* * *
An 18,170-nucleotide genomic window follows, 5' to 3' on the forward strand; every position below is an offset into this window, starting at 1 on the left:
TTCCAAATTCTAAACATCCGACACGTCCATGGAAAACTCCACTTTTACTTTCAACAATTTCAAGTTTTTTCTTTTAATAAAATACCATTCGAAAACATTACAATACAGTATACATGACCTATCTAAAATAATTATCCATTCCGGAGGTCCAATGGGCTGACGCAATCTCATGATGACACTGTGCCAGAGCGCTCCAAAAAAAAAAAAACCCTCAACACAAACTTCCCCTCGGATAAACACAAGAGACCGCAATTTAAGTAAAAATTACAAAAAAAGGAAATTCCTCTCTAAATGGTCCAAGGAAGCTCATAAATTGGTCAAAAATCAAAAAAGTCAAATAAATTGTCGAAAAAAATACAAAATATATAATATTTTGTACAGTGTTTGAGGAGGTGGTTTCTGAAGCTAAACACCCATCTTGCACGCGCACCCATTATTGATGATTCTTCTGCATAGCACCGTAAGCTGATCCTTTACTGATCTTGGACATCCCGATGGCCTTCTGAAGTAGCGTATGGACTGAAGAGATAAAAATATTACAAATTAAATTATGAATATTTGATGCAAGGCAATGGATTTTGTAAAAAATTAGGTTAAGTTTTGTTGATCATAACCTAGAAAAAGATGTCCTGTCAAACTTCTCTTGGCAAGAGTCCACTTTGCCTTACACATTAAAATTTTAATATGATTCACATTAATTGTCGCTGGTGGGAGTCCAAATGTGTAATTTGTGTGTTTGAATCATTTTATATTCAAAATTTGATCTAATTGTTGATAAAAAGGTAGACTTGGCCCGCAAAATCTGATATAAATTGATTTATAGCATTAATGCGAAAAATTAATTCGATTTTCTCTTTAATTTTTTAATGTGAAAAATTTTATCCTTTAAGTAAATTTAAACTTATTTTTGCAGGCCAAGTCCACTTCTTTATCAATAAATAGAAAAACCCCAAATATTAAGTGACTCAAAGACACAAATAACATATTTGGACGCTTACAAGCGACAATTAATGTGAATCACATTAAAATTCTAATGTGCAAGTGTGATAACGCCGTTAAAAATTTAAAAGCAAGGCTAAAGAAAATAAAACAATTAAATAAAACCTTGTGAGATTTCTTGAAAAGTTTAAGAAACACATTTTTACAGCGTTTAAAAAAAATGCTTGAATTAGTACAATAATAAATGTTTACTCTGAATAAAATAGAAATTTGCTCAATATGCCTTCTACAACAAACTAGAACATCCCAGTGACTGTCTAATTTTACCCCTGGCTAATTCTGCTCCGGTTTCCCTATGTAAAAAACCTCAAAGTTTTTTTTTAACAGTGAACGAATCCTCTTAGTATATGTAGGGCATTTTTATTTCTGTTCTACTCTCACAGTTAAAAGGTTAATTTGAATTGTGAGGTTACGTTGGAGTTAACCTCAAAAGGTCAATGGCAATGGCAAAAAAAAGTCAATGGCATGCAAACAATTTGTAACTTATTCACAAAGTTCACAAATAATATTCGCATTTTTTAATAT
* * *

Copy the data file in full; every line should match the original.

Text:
An 18,170-nucleotide genomic window follows, 5' to 3' on the forward strand; every position below is an offset into this window, starting at 1 on the left:
TTCCAAATTCTAAACATCCGACACGTCCATGGAAAACTCCACTTTTACTTTCAACAATTTCAAGTTTTTTCTTTTAATAAAATACCATTCGAAAACATTACAATACAGTATACATGACCTATCTAAAATAATTATCCATTCCGGAGGTCCAATGGGCTGACGCAATCTCATGATGACACTGTGCCAGAGCGCTCCAAAAAAAAAAAAACCCTCAACACAAACTTCCCCTCGGATAAACACAAGAGACCGCAATTTAAGTAAAAATTACAAAAAAAGGAAATTCCTCTCTAAATGGTCCAAGGAAGCTCATAAATTGGTCAAAAATCAAAAAAGTCAAATAAATTGTCGAAAAAAATACAAAATATATAATATTTTGTACAGTGTTTGAGGAGGTGGTTTCTGAAGCTAAACACCCATCTTGCACGCGCACCCATTATTGATGATTCTTCTGCATAGCACCGTAAGCTGATCCTTTACTGATCTTGGACATCCCGATGGCCTTCTGAAGTAGCGTATGGACTGAAGAGATAAAAATATTACAAATTAAATTATGAATATTTGATGCAAGGCAATGGATTTTGTAAAAAATTAGGTTAAGTTTTGTTGATCATAACCTAGAAAAAGATGTCCTGTCAAACTTCTCTTGGCAAGAGTCCACTTTGCCTTACACATTAAAATTTTAATATGATTCACATTAATTGTCGCTGGTGGGAGTCCAAATGTGTAATTTGTGTGTTTGAATCATTTTATATTCAAAATTTGATCTAATTGTTGATAAAAAGGTAGACTTGGCCCGCAAAATCTGATATAAATTGATTTATAGCATTAATGCGAAAAATTAATTCGATTTTCTCTTTAATTTTTTAATGTGAAAAATTTTATCCTTTAAGTAAATTTAAACTTATTTTTGCAGGCCAAGTCCACTTCTTTATCAATAAATAGAAAAACCCCAAATATTAAGTGACTCAAAGACACAAATAACATATTTGGACGCTTACAAGCGACAATTAATGTGAATCACATTAAAATTCTAATGTGCAAGTGTGATAACGCCGTTAAAAATTTAAAAGCAAGGCTAAAGAAAATAAAACAATTAAATAAAACCTTGTGAGATTTCTTGAAAAGTTTAAGAAACACATTTTTACAGCGTTTAAAAAAAATGCTTGAATTAGTACAATAATAAATGTTTACTCTGAATAAAATAGAAATTTGCTCAATATGCCTTCTACAACAAACTAGAACATCCCAGTGACTGTCTAATTTTACCCCTGGCTAATTCTGCTCCGGTTTCCCTATGTAAAAAACCTCAAAGTTTTTTTTTAACAGTGAACGAATCCTCTTAGTATATGTAGGGCATTTTTATTTCTGTTCTACTCTCACAGTTAAAAGGTTAATTTGAATTGTGAGGTTACGTTGGAGTTAACCTCAAAAGGTCAATGGCAATGGCAAAAAAAAGTCAATGGCATGCAAACAATTTGTAACTTATTCACAAAGTTCACAAATAATATTCGCATTTTTTAATAT